Fluid injection can cause earthquakes by increasing the pore pressure in an existing critically stressed fault.   Increased pore pressure decreases the friction on the fault and allows it to slip. The Oklahoma earthquakes attributed to fracking occurred in an area that was already seismically active and this magnitude of earthquakes is already quite common there.  As you point out, injection of the wastewater into deeper formations is more likely to cause an earthquake because of the formation in which the fluids are injected.  Shale is a sedimentary rock and it is typically part of a thick package of sedimentary rocks that can be anywhere from 0 to 30,000 feet thick or more. Below the sedimentary rocks is what we call the “basement” rocks which are typically igneous or metamorphic rocks of some kind. These rocks are very hard and it is commonly in the “basement” rocks that stress is stored.  Injection wells like the one in Youngstown, OH are commonly drilled down the lowermost sedimentary rocks and the basement below that. They were injecting straight into a stressed fault in the basement and raised the pore pressure to the point where the fault slipped and caused an earthquake. Most injection wells that causes earthquakes are drilled into the basement. Fracking will only cause a felt earthquake in the rarest of circumstances – maybe 1 in every 100,000 wells.

    There are about 144,000 injection wells in the U.S. (both Class I and Class II); and there have been less than 20 incidents where you can show pretty good cause and effect of injection wells and seismic activity. None of the earthquakes have caused any damage on the surface.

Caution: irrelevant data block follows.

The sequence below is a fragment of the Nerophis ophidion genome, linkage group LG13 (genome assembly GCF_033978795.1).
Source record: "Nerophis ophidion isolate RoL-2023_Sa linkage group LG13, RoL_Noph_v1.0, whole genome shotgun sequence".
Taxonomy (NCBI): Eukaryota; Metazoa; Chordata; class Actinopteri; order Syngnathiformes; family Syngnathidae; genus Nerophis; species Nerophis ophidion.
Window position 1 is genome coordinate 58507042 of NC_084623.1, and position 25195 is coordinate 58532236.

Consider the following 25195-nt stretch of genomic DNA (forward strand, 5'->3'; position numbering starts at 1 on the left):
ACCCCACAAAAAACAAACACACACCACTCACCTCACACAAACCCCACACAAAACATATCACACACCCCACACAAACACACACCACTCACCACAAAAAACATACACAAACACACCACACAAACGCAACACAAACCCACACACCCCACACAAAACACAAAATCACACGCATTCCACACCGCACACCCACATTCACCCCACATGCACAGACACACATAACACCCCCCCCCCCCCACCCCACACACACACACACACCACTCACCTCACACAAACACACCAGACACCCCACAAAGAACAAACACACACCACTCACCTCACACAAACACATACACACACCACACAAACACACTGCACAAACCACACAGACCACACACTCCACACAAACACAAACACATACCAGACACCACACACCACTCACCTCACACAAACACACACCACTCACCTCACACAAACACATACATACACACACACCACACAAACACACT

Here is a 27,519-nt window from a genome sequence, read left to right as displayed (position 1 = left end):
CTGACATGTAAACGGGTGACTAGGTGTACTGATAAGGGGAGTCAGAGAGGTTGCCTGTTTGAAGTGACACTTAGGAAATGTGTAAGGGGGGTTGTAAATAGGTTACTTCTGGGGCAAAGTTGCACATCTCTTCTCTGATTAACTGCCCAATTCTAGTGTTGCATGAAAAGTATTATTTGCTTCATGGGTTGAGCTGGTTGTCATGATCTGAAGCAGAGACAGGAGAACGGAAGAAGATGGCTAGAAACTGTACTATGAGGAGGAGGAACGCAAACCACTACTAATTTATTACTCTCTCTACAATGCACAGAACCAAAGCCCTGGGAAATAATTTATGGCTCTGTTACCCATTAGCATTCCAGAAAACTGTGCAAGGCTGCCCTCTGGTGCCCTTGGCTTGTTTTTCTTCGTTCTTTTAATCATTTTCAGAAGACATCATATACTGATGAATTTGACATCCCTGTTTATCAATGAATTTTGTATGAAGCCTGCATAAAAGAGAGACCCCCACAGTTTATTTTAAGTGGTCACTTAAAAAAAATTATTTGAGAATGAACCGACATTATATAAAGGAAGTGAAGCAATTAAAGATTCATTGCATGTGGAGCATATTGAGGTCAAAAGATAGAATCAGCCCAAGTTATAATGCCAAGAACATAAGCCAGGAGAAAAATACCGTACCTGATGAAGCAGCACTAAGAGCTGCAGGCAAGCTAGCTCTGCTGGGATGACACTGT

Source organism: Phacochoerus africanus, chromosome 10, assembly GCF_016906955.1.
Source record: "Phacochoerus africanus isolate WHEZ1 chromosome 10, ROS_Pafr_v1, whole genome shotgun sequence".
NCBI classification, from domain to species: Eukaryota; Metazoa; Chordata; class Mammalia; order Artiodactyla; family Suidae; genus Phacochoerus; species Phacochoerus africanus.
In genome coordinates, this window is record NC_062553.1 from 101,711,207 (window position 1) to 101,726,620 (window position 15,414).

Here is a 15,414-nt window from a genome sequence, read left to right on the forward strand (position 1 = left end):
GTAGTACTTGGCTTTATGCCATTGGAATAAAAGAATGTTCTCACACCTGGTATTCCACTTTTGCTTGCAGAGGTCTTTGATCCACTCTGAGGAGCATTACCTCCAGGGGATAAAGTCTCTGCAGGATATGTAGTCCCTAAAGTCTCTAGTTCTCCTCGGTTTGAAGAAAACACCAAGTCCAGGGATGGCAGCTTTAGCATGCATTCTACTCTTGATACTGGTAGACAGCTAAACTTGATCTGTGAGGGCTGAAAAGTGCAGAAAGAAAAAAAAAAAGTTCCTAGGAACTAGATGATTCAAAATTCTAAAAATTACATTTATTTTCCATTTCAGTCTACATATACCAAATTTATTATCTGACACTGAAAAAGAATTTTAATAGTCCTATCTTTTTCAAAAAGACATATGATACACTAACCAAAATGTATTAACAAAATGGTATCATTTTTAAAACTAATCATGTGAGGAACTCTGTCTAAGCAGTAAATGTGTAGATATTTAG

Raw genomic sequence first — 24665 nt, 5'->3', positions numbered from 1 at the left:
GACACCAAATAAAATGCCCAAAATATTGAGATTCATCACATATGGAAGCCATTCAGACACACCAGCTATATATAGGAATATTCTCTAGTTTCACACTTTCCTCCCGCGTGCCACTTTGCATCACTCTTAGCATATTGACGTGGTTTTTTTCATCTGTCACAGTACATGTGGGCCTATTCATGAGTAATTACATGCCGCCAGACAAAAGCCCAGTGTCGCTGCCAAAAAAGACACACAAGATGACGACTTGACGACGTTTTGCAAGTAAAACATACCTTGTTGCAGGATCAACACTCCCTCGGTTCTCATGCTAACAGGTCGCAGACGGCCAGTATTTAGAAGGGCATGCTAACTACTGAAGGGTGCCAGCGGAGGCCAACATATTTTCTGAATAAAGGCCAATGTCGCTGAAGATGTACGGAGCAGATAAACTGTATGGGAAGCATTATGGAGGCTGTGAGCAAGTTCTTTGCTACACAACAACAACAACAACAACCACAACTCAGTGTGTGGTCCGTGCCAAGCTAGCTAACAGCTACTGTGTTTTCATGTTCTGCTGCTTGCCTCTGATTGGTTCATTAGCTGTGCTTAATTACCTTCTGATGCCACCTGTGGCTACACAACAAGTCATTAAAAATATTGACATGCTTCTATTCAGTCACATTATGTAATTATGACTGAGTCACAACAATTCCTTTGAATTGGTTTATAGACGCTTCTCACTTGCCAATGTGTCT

This is much ado about a relatively minor issue. People panic over this but there isn’t much to it. 


    • By armchair261 on April 20, 2012 at 3:32 am


      What is the motivation for injecting water into the basement? Typically, by their crystalline nature, basement rocks are very impermeable (there are exceptions). Most operators would I expect prefer to inject water into a relatively permeable sand or other high perm zone, both because they can get more water away with less energy requirement (you need more horsepower to pump fluids into relatively impermeable rock), but also because it’s obviously cheaper to drill a shallow well than a deeper one.

      Also, I would think that any waste water injection program like this should have at least some seismic data available, so that significant faults could be mapped and avoided by future water disposal wells. 

      In some cases I’m aware of (depending on several factors of course), if production wells are drilled closely enough to a known fault plane, then the density of natural fractures increases as the fault is approached, such that fracking may not be necessary. The Monterey Formation in coastal California is an example of this.

      • By mac on April 21, 2012 at 3:50 pm

        I sent this e-mail to an un-named friend of mine  (who is a Republican) (Mac)


        Gasoline is going up.  This is of course the Democrats fault.

        Wait a minute…..Maybe, it’s just because there is less “cheap, easily accessible” gasoline (oil) available.

        Sure, there’s lots of “oil” in N. America but it’s all expensive to extract. (Canada tar sands, not to mention the U.S. kerogen deposits that aren’t even liquids but are literally rock formations that must be pulverized and subjected to extreme heat/pressures to extract the hydrocarbons which in turn need further precessing to be made into   “gasoline”)

        Something to think about?